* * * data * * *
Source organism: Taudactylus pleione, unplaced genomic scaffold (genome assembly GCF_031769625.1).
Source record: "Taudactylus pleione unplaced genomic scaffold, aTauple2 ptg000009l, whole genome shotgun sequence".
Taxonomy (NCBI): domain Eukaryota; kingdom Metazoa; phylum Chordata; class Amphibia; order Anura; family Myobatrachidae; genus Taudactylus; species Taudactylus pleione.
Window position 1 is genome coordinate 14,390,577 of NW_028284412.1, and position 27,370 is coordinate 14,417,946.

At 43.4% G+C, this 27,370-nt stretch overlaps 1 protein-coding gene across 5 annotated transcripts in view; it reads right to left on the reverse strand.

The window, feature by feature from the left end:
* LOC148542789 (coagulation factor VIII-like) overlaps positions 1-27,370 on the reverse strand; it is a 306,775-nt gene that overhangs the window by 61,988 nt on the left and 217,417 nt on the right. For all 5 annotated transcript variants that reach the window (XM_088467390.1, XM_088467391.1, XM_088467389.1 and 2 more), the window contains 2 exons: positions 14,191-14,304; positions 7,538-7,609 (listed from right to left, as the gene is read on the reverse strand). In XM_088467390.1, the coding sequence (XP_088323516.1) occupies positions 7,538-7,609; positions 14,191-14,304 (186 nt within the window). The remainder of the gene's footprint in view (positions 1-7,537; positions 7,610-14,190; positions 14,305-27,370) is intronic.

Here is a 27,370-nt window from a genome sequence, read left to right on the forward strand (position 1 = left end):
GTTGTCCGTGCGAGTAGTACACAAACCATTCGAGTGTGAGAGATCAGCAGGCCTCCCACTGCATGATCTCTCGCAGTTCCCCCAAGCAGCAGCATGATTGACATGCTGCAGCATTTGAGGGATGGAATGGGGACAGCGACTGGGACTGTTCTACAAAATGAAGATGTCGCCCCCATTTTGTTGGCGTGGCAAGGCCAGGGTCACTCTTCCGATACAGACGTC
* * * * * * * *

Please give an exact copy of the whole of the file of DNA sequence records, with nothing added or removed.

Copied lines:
Source organism: Taudactylus pleione, unplaced genomic scaffold (genome assembly GCF_031769625.1).
Source record: "Taudactylus pleione unplaced genomic scaffold, aTauple2 ptg000009l, whole genome shotgun sequence".
Taxonomy (NCBI): domain Eukaryota; kingdom Metazoa; phylum Chordata; class Amphibia; order Anura; family Myobatrachidae; genus Taudactylus; species Taudactylus pleione.
Window position 1 is genome coordinate 14,390,577 of NW_028284412.1, and position 27,370 is coordinate 14,417,946.

At 43.4% G+C, this 27,370-nt stretch overlaps 1 protein-coding gene across 5 annotated transcripts in view; it reads right to left on the reverse strand.

The window, feature by feature from the left end:
* LOC148542789 (coagulation factor VIII-like) overlaps positions 1-27,370 on the reverse strand; it is a 306,775-nt gene that overhangs the window by 61,988 nt on the left and 217,417 nt on the right. For all 5 annotated transcript variants that reach the window (XM_088467390.1, XM_088467391.1, XM_088467389.1 and 2 more), the window contains 2 exons: positions 14,191-14,304; positions 7,538-7,609 (listed from right to left, as the gene is read on the reverse strand). In XM_088467390.1, the coding sequence (XP_088323516.1) occupies positions 7,538-7,609; positions 14,191-14,304 (186 nt within the window). The remainder of the gene's footprint in view (positions 1-7,537; positions 7,610-14,190; positions 14,305-27,370) is intronic.

Here is a 27,370-nt window from a genome sequence, read left to right on the forward strand (position 1 = left end):
GTTGTCCGTGCGAGTAGTACACAAACCATTCGAGTGTGAGAGATCAGCAGGCCTCCCACTGCATGATCTCTCGCAGTTCCCCCAAGCAGCAGCATGATTGACATGCTGCAGCATTTGAGGGATGGAATGGGGACAGCGACTGGGACTGTTCTACAAAATGAAGATGTCGCCCCCATTTTGTTGGCGTGGCAAGGCCAGGGTCACTCTTCCGATACAGACGTC